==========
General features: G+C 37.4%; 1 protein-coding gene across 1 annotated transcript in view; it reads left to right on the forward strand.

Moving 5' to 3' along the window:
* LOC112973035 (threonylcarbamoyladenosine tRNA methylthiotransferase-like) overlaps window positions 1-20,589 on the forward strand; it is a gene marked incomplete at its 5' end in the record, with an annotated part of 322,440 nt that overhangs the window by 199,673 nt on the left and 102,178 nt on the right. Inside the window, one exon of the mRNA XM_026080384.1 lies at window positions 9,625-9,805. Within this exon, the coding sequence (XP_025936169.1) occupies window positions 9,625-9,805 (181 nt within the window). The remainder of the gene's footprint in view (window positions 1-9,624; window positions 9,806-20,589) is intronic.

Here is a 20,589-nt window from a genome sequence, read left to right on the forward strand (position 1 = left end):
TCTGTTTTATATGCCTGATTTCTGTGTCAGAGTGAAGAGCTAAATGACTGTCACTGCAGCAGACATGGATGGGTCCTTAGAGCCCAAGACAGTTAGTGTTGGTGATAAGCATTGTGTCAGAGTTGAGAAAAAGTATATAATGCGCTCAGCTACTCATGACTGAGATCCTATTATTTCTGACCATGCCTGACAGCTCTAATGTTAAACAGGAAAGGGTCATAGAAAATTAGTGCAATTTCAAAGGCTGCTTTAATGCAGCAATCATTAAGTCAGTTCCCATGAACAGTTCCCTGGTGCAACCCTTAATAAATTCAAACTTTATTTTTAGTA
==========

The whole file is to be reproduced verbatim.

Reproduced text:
General features: G+C 37.4%; 1 protein-coding gene across 1 annotated transcript in view; it reads left to right on the forward strand.

Moving 5' to 3' along the window:
* LOC112973035 (threonylcarbamoyladenosine tRNA methylthiotransferase-like) overlaps window positions 1-20,589 on the forward strand; it is a gene marked incomplete at its 5' end in the record, with an annotated part of 322,440 nt that overhangs the window by 199,673 nt on the left and 102,178 nt on the right. Inside the window, one exon of the mRNA XM_026080384.1 lies at window positions 9,625-9,805. Within this exon, the coding sequence (XP_025936169.1) occupies window positions 9,625-9,805 (181 nt within the window). The remainder of the gene's footprint in view (window positions 1-9,624; window positions 9,806-20,589) is intronic.

Here is a 20,589-nt window from a genome sequence, read left to right on the forward strand (position 1 = left end):
TCTGTTTTATATGCCTGATTTCTGTGTCAGAGTGAAGAGCTAAATGACTGTCACTGCAGCAGACATGGATGGGTCCTTAGAGCCCAAGACAGTTAGTGTTGGTGATAAGCATTGTGTCAGAGTTGAGAAAAAGTATATAATGCGCTCAGCTACTCATGACTGAGATCCTATTATTTCTGACCATGCCTGACAGCTCTAATGTTAAACAGGAAAGGGTCATAGAAAATTAGTGCAATTTCAAAGGCTGCTTTAATGCAGCAATCATTAAGTCAGTTCCCATGAACAGTTCCCTGGTGCAACCCTTAATAAATTCAAACTTTATTTTTAGTA